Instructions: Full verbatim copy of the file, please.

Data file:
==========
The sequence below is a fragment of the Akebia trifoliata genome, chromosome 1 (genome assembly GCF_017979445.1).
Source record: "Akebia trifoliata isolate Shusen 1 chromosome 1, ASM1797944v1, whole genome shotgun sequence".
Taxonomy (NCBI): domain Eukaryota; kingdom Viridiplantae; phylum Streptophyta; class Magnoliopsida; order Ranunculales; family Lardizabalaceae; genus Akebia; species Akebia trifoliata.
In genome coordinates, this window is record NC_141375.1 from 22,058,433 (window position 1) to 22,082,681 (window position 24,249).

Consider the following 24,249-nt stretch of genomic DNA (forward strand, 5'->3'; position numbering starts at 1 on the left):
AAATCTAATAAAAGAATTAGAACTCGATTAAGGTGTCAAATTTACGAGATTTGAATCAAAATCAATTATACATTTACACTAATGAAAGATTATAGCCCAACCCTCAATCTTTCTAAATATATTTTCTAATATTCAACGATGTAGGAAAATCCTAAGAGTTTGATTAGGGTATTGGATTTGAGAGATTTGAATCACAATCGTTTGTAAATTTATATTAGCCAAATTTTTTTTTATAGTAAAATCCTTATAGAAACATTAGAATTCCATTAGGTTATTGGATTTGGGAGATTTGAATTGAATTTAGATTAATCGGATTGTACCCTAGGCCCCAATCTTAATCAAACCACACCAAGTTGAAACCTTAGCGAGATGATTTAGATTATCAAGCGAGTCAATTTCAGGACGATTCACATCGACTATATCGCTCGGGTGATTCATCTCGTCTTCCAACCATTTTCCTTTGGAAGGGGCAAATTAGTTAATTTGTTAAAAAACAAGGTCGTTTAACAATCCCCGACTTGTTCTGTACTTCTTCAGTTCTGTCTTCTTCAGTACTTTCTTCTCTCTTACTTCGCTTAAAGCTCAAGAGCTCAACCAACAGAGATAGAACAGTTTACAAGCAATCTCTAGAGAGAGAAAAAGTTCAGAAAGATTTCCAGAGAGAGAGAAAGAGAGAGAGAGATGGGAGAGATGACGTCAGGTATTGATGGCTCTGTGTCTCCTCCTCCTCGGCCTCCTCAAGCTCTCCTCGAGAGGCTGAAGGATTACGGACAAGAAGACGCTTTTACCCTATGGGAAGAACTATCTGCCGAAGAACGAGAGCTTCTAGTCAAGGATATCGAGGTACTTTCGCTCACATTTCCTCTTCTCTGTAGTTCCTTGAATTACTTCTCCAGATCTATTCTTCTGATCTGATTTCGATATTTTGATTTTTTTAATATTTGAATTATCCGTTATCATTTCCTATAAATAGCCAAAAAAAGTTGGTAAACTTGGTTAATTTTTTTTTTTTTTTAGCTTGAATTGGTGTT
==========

The sequence below is a fragment of the Akebia trifoliata genome, chromosome 1 (genome assembly GCF_017979445.1).
Source record: "Akebia trifoliata isolate Shusen 1 chromosome 1, ASM1797944v1, whole genome shotgun sequence".
Taxonomy (NCBI): domain Eukaryota; kingdom Viridiplantae; phylum Streptophyta; class Magnoliopsida; order Ranunculales; family Lardizabalaceae; genus Akebia; species Akebia trifoliata.
In genome coordinates, this window is record NC_141375.1 from 22,058,433 (window position 1) to 22,082,681 (window position 24,249).

Consider the following 24,249-nt stretch of genomic DNA (forward strand, 5'->3'; position numbering starts at 1 on the left):
AAATCTAATAAAAGAATTAGAACTCGATTAAGGTGTCAAATTTACGAGATTTGAATCAAAATCAATTATACATTTACACTAATGAAAGATTATAGCCCAACCCTCAATCTTTCTAAATATATTTTCTAATATTCAACGATGTAGGAAAATCCTAAGAGTTTGATTAGGGTATTGGATTTGAGAGATTTGAATCACAATCGTTTGTAAATTTATATTAGCCAAATTTTTTTTTATAGTAAAATCCTTATAGAAACATTAGAATTCCATTAGGTTATTGGATTTGGGAGATTTGAATTGAATTTAGATTAATCGGATTGTACCCTAGGCCCCAATCTTAATCAAACCACACCAAGTTGAAACCTTAGCGAGATGATTTAGATTATCAAGCGAGTCAATTTCAGGACGATTCACATCGACTATATCGCTCGGGTGATTCATCTCGTCTTCCAACCATTTTCCTTTGGAAGGGGCAAATTAGTTAATTTGTTAAAAAACAAGGTCGTTTAACAATCCCCGACTTGTTCTGTACTTCTTCAGTTCTGTCTTCTTCAGTACTTTCTTCTCTCTTACTTCGCTTAAAGCTCAAGAGCTCAACCAACAGAGATAGAACAGTTTACAAGCAATCTCTAGAGAGAGAAAAAGTTCAGAAAGATTTCCAGAGAGAGAGAAAGAGAGAGAGAGATGGGAGAGATGACGTCAGGTATTGATGGCTCTGTGTCTCCTCCTCCTCGGCCTCCTCAAGCTCTCCTCGAGAGGCTGAAGGATTACGGACAAGAAGACGCTTTTACCCTATGGGAAGAACTATCTGCCGAAGAACGAGAGCTTCTAGTCAAGGATATCGAGGTACTTTCGCTCACATTTCCTCTTCTCTGTAGTTCCTTGAATTACTTCTCCAGATCTATTCTTCTGATCTGATTTCGATATTTTGATTTTTTTAATATTTGAATTATCCGTTATCATTTCCTATAAATAGCCAAAAAAAGTTGGTAAACTTGGTTAATTTTTTTTTTTTTTTAGCTTGAATTGGTGTT